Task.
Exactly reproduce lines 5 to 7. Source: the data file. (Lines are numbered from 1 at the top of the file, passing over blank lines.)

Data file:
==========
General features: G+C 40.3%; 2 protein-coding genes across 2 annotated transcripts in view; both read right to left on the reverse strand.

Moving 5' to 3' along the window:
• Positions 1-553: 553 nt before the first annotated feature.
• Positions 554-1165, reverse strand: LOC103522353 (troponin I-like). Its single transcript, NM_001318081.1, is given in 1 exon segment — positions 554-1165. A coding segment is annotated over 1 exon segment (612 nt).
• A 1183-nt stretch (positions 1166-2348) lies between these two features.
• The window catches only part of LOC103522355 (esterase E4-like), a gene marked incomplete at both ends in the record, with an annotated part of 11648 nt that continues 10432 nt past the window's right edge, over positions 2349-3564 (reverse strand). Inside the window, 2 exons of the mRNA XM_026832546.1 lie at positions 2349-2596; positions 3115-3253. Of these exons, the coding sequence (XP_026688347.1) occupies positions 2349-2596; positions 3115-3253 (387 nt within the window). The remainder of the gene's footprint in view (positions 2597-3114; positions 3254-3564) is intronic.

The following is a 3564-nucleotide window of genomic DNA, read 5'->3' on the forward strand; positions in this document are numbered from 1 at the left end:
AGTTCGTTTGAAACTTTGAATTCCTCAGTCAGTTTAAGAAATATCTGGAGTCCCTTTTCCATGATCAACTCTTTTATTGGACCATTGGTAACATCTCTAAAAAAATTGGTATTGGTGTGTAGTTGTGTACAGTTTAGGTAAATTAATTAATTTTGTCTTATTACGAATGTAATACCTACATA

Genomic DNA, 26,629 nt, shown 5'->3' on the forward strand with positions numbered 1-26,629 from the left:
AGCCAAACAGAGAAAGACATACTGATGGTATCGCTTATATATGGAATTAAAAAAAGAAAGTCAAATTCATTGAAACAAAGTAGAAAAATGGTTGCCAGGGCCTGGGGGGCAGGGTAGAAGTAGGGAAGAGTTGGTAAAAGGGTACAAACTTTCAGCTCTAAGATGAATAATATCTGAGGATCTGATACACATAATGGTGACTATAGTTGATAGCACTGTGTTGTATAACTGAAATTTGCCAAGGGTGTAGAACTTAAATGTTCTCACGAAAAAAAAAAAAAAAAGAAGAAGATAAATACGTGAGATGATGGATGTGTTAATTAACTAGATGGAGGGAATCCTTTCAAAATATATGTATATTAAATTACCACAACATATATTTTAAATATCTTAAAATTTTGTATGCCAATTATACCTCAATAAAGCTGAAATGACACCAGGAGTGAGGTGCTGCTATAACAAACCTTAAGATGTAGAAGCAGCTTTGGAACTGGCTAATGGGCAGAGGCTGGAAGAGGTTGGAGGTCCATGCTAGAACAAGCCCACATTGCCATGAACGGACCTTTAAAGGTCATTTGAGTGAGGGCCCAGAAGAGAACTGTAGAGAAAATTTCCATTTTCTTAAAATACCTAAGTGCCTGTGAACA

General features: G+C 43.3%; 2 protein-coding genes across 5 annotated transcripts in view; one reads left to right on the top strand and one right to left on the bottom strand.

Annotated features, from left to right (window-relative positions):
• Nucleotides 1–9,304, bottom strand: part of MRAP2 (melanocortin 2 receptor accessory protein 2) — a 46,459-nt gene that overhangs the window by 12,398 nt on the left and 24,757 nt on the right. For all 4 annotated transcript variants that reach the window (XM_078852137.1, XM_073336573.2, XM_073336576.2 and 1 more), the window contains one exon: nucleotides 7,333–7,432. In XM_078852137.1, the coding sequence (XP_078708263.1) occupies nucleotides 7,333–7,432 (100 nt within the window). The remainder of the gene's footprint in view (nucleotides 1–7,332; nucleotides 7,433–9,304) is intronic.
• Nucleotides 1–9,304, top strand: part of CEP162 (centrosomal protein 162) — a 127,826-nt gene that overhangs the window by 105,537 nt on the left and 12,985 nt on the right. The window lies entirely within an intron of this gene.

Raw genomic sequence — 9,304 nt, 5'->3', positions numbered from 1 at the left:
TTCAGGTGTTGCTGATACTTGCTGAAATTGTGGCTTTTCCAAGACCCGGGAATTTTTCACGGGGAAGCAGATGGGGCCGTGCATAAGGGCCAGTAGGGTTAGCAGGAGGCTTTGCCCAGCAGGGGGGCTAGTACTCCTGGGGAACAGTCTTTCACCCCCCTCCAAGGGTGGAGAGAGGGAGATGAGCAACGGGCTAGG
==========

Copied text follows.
• A 1183-nt stretch (positions 1166-2348) lies between these two features.
• The window catches only part of LOC103522355 (esterase E4-like), a gene marked incomplete at both ends in the record, with an annotated part of 11648 nt that continues 10432 nt past the window's right edge, over positions 2349-3564 (reverse strand). Inside the window, 2 exons of the mRNA XM_026832546.1 lie at positions 2349-2596; positions 3115-3253. Of these exons, the coding sequence (XP_026688347.1) occupies positions 2349-2596; positions 3115-3253 (387 nt within the window). The remainder of the gene's footprint in view (positions 2597-3114; positions 3254-3564) is intronic.

The following is a 3564-nucleotide window of genomic DNA, read 5'->3' on the forward strand; positions in this document are numbered from 1 at the left end: